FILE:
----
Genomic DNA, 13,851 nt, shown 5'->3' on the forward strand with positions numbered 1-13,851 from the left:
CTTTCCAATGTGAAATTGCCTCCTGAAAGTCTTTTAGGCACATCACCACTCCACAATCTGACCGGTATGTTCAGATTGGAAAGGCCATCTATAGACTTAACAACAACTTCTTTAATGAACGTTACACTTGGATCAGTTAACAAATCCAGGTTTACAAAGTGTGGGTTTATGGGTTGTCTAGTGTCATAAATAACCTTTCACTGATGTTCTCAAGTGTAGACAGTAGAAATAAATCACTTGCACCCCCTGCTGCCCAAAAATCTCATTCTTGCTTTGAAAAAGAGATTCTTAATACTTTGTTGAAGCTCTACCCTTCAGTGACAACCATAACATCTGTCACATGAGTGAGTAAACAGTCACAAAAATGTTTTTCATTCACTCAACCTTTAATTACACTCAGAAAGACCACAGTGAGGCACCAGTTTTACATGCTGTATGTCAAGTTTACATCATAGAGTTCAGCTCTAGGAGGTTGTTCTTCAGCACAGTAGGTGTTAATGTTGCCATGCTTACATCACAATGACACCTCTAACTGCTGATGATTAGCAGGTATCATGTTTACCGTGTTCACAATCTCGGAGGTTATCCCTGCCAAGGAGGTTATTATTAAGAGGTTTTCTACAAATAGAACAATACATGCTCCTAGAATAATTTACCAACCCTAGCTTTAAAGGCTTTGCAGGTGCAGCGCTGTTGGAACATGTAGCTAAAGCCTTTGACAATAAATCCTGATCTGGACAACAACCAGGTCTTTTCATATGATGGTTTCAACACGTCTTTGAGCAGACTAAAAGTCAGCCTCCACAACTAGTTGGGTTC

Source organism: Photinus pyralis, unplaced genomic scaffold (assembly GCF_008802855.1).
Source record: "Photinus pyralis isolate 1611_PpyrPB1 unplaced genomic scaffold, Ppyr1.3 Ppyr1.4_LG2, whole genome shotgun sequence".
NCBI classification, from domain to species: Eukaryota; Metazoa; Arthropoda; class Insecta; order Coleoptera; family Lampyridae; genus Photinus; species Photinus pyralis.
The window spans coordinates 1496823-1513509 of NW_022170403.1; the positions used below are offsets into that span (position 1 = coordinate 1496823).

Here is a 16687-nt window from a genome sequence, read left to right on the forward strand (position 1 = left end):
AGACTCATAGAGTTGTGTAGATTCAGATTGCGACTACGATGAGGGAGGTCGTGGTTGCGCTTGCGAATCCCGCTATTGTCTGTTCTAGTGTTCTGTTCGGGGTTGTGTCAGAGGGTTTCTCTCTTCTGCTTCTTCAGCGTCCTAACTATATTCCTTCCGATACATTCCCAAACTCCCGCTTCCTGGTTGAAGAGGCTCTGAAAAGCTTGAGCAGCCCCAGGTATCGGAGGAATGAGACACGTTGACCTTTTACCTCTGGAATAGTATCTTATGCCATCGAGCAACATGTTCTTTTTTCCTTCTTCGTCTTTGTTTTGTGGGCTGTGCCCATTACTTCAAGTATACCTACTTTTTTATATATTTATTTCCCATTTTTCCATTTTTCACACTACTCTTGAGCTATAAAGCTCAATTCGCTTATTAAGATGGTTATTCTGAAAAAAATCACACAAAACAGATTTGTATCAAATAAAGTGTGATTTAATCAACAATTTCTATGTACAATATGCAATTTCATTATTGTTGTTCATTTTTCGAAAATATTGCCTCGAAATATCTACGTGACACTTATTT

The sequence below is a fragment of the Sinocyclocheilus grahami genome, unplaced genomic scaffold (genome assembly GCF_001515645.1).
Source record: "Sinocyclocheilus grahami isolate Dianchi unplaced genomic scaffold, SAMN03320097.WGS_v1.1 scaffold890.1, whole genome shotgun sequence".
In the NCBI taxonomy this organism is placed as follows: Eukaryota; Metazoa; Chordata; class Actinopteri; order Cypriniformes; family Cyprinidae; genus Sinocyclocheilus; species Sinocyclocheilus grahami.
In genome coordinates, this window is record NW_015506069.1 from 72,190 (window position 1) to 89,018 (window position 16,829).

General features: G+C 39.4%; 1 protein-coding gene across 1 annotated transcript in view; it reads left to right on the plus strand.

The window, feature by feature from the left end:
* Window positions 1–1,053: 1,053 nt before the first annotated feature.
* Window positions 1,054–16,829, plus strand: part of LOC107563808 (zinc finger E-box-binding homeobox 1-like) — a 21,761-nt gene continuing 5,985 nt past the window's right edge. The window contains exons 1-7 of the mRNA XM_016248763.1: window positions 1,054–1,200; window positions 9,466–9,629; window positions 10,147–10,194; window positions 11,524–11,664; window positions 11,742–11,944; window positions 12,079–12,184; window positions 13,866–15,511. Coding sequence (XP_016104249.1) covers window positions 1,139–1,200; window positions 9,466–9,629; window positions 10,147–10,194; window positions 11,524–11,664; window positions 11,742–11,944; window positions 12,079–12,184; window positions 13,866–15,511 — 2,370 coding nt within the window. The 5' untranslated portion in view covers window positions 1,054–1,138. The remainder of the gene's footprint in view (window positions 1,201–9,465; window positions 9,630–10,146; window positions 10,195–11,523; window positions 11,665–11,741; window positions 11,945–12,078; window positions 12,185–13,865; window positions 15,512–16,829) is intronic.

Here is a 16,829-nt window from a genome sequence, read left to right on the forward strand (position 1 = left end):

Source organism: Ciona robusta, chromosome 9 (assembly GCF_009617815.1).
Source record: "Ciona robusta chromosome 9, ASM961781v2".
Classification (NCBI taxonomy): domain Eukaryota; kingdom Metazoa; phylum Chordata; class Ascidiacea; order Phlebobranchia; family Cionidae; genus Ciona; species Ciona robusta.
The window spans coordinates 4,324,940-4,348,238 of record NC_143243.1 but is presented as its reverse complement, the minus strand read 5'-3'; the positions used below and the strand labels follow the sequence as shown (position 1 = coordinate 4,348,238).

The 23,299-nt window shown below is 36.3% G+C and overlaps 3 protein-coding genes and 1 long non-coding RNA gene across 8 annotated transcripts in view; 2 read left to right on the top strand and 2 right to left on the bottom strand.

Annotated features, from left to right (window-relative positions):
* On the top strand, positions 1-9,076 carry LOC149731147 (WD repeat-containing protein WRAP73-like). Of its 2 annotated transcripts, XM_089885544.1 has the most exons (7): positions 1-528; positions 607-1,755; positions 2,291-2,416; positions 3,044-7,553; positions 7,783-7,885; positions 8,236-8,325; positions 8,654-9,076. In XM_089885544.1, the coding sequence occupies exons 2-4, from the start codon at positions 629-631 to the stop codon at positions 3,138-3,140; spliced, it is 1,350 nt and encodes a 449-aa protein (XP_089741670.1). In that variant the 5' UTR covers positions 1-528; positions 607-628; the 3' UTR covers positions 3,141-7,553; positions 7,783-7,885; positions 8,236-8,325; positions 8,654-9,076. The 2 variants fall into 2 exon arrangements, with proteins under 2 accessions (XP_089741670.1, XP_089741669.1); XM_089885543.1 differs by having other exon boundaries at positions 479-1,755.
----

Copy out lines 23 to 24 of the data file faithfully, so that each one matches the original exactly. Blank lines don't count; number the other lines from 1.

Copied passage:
Annotated features, from left to right (window-relative positions):
* On the top strand, positions 1-9,076 carry LOC149731147 (WD repeat-containing protein WRAP73-like). Of its 2 annotated transcripts, XM_089885544.1 has the most exons (7): positions 1-528; positions 607-1,755; positions 2,291-2,416; positions 3,044-7,553; positions 7,783-7,885; positions 8,236-8,325; positions 8,654-9,076. In XM_089885544.1, the coding sequence occupies exons 2-4, from the start codon at positions 629-631 to the stop codon at positions 3,138-3,140; spliced, it is 1,350 nt and encodes a 449-aa protein (XP_089741670.1). In that variant the 5' UTR covers positions 1-528; positions 607-628; the 3' UTR covers positions 3,141-7,553; positions 7,783-7,885; positions 8,236-8,325; positions 8,654-9,076. The 2 variants fall into 2 exon arrangements, with proteins under 2 accessions (XP_089741670.1, XP_089741669.1); XM_089885543.1 differs by having other exon boundaries at positions 479-1,755.